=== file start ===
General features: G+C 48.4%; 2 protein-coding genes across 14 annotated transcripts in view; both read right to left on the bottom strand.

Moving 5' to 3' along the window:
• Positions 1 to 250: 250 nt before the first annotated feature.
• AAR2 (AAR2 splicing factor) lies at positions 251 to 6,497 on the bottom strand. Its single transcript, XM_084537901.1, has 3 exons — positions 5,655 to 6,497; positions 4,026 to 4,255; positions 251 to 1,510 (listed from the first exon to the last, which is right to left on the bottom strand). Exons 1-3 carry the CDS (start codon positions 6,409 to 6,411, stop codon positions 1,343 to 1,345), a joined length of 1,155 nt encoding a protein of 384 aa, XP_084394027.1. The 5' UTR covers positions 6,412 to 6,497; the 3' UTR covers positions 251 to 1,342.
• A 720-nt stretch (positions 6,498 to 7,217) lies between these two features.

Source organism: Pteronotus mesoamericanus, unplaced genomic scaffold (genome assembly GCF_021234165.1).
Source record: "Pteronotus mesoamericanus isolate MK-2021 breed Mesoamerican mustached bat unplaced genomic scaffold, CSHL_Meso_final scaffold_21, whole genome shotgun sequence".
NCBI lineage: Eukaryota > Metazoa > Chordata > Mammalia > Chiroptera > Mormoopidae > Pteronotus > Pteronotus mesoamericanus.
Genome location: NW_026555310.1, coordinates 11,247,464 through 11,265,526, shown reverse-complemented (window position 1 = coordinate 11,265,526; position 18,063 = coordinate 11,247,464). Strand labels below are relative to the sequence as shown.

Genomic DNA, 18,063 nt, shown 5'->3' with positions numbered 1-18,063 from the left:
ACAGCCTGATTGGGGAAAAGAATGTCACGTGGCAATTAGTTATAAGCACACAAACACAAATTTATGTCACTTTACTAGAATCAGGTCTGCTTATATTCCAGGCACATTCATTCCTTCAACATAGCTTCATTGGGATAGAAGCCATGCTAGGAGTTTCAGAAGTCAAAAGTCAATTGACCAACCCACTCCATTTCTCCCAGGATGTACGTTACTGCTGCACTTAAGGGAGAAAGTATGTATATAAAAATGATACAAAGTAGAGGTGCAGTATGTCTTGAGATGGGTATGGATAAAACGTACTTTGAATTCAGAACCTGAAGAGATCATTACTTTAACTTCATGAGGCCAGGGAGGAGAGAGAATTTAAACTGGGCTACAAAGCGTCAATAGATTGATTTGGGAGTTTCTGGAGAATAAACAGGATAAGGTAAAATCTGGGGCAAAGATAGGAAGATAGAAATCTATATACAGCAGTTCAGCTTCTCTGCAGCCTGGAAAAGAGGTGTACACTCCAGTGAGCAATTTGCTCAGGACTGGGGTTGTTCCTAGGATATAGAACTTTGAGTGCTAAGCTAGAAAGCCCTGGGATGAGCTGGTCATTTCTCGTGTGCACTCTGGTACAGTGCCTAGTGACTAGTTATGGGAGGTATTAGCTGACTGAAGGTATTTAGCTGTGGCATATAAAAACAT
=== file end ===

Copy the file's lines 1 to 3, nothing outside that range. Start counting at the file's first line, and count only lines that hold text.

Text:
General features: G+C 48.4%; 2 protein-coding genes across 14 annotated transcripts in view; both read right to left on the bottom strand.

Moving 5' to 3' along the window:
• Positions 1 to 250: 250 nt before the first annotated feature.